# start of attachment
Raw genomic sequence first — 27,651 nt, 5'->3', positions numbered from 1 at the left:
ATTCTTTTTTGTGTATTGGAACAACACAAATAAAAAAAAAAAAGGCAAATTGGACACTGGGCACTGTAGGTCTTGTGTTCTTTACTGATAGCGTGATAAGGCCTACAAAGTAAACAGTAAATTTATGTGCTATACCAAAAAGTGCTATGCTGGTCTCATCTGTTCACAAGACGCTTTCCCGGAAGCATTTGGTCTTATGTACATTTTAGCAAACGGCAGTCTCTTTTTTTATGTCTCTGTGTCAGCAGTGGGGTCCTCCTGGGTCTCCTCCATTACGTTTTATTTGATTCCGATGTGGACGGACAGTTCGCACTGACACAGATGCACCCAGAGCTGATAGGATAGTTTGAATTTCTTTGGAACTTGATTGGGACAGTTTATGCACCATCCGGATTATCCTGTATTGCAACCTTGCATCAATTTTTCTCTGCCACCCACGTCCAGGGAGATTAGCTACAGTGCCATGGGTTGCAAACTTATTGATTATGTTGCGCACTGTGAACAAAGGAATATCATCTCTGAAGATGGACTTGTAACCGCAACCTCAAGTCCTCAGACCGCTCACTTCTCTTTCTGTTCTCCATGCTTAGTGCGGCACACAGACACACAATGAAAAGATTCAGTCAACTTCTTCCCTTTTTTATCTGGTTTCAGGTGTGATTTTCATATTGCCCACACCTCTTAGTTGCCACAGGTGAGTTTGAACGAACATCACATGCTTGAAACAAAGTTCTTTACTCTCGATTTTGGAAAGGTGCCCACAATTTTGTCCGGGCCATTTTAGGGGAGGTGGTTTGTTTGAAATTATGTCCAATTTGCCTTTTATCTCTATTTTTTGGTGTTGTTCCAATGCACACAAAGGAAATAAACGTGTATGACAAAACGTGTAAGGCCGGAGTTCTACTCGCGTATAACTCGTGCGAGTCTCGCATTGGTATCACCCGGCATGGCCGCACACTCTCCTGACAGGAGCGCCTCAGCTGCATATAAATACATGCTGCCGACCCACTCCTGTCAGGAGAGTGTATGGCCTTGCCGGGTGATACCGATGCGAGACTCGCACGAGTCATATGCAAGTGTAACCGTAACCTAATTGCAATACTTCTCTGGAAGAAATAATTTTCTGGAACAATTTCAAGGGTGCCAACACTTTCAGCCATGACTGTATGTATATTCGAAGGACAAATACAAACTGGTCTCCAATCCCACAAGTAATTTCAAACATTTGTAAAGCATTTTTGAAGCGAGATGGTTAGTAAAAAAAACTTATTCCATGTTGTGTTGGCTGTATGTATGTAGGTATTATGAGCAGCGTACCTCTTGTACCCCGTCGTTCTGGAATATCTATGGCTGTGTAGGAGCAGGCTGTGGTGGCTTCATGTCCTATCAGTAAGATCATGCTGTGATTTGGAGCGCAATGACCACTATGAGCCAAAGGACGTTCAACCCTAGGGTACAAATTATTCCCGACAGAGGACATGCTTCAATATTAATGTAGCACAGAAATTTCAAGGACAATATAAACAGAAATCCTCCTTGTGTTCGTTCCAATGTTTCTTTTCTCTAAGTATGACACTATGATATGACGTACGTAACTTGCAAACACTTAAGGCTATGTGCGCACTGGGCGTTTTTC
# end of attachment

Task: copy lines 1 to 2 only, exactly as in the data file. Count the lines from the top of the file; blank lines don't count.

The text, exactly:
Raw genomic sequence first — 27,651 nt, 5'->3', positions numbered from 1 at the left:
ATTCTTTTTTGTGTATTGGAACAACACAAATAAAAAAAAAAAAGGCAAATTGGACACTGGGCACTGTAGGTCTTGTGTTCTTTACTGATAGCGTGATAAGGCCTACAAAGTAAACAGTAAATTTATGTGCTATACCAAAAAGTGCTATGCTGGTCTCATCTGTTCACAAGACGCTTTCCCGGAAGCATTTGGTCTTATGTACATTTTAGCAAACGGCAGTCTCTTTTTTTATGTCTCTGTGTCAGCAGTGGGGTCCTCCTGGGTCTCCTCCATTACGTTTTATTTGATTCCGATGTGGACGGACAGTTCGCACTGACACAGATGCACCCAGAGCTGATAGGATAGTTTGAATTTCTTTGGAACTTGATTGGGACAGTTTATGCACCATCCGGATTATCCTGTATTGCAACCTTGCATCAATTTTTCTCTGCCACCCACGTCCAGGGAGATTAGCTACAGTGCCATGGGTTGCAAACTTATTGATTATGTTGCGCACTGTGAACAAAGGAATATCATCTCTGAAGATGGACTTGTAACCGCAACCTCAAGTCCTCAGACCGCTCACTTCTCTTTCTGTTCTCCATGCTTAGTGCGGCACACAGACACACAATGAAAAGATTCAGTCAACTTCTTCCCTTTTTTATCTGGTTTCAGGTGTGATTTTCATATTGCCCACACCTCTTAGTTGCCACAGGTGAGTTTGAACGAACATCACATGCTTGAAACAAAGTTCTTTACTCTCGATTTTGGAAAGGTGCCCACAATTTTGTCCGGGCCATTTTAGGGGAGGTGGTTTGTTTGAAATTATGTCCAATTTGCCTTTTATCTCTATTTTTTGGTGTTGTTCCAATGCACACAAAGGAAATAAACGTGTATGACAAAACGTGTAAGGCCGGAGTTCTACTCGCGTATAACTCGTGCGAGTCTCGCATTGGTATCACCCGGCATGGCCGCACACTCTCCTGACAGGAGCGCCTCAGCTGCATATAAATACATGCTGCCGACCCACTCCTGTCAGGAGAGTGTATGGCCTTGCCGGGTGATACCGATGCGAGACTCGCACGAGTCATATGCAAGTGTAACCGTAACCTAATTGCAATACTTCTCTGGAAGAAATAATTTTCTGGAACAATTTCAAGGGTGCCAACACTTTCAGCCATGACTGTATGTATATTCGAAGGACAAATACAAACTGGTCTCCAATCCCACAAGTAATTTCAAACATTTGTAAAGCATTTTTGAAGCGAGATGGTTAGTAAAAAAAACTTATTCCATGTTGTGTTGGCTGTATGTATGTAGGTATTATGAGCAGCGTACCTCTTGTACCCCGTCGTTCTGGAATATCTATGGCTGTGTAGGAGCAGGCTGTGGTGGCTTCATGTCCTATCAGTAAGATCATGCTGTGATTTGGAGCGCAATGACCACTATGAGCCAAAGGACGTTCAACCCTAGGGTACAAATTATTCCCGACAGAGGACATGCTTCAATATTAATGTAGCACAGAAATTTCAAGGACAATATAAACAGAAATCCTCCTTGTGTTCGTTCCAATGTTTCTTTTCTCTAAGTATGACACTATGATATGACGTACGTAACTTGCAAACACTTAAGGCTATGTGCGCACTGGGCGTTTTTC